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IslamQA: Is it permissible for a man to marry if he needs his wife’s and relatives’ financial help?

Assalaamu 'Alaikum, In cities and towns with ridiculously high rent and living costs, young Muslim men are doomed. Apparently they're not allowed to marry if they cannot fully financially support the wife? If that's true, then how would one reconcile him now being exposed to immense fitnah (since they may have a women they love for marriage but dont financially qualify for nikah)? What if the couples' parents are willing to support the couple until the man can move out and provide for his wife?

Alaikumassalam wa rahmatullah,

The requirement that you should be able to support a wife means that legally she is entitled to sue you in court if you do not provide for her. But this does not mean that you cannot reach alternative arrangements with her as long as it is consensual. If she is willing to work to contribute financially to the marriage of her own free will temporarily until you can get a better job or a promotion, then she can do that and Islam does not prohibit it. In such a case her contributions would be legally considered charity from her to you, since it is not her legal obligation. But realistically since she is contributing to the good of both of you, in order to attain something both of you desire, it is not mere charity. But the law requires to define things , so according to the law it is charity. She can also give the money as a loan to you that you write down and pay back later in life, some men may prefer an arrangement like this. And in some cultures it is very common and natural for a woman to work and contribute to family finances without considering it an act of charity or a loan, and that is fine. If she is happy with such an arrangement then that satisfies Islamic law.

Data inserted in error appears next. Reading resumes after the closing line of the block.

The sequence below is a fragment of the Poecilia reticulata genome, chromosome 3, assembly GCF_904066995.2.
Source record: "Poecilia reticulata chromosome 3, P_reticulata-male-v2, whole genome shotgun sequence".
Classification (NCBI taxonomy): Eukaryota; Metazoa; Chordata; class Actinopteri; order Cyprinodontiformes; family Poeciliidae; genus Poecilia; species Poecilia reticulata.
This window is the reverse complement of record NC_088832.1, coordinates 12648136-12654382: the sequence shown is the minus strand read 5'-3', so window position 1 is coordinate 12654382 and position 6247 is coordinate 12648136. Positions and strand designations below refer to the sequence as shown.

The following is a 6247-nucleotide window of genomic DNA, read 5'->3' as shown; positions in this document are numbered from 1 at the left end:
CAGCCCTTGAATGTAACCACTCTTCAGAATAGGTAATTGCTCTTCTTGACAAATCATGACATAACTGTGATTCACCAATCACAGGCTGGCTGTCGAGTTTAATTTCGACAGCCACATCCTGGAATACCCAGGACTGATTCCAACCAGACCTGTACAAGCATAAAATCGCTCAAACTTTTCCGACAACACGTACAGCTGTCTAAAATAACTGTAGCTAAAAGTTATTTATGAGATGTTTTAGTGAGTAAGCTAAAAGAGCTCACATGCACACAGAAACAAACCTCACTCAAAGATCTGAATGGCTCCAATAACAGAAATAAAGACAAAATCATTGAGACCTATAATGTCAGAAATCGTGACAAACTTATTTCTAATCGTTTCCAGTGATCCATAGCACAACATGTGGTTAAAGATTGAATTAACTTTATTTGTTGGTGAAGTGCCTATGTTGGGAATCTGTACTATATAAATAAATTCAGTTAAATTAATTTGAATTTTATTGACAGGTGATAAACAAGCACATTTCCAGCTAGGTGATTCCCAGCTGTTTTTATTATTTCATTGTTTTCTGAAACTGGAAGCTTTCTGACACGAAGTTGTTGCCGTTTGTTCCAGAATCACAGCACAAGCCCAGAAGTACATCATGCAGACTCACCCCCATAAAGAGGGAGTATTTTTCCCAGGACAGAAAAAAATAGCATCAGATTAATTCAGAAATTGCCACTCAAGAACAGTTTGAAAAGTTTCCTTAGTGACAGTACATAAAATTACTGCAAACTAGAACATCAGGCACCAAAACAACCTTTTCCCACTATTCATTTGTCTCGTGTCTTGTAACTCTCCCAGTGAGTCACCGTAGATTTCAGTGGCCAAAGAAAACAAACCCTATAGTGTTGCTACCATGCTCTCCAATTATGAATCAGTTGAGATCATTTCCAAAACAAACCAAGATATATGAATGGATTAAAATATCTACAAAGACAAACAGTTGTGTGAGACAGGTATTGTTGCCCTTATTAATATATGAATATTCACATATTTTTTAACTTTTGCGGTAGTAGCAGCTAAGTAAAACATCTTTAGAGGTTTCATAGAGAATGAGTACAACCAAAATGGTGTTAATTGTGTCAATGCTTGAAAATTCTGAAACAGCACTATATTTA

And if you need your parents’ help to make ends meet, then that is fine too as long as this is agreed upon by everyone involved.

When it comes to marriage, Islamic law only defines what you can sue your spouse for in court. It does not prohibit you from using your common sense and conscience to do what works better for the two of you as long as no duplicity or force or oppression is involved.

And God knows best.
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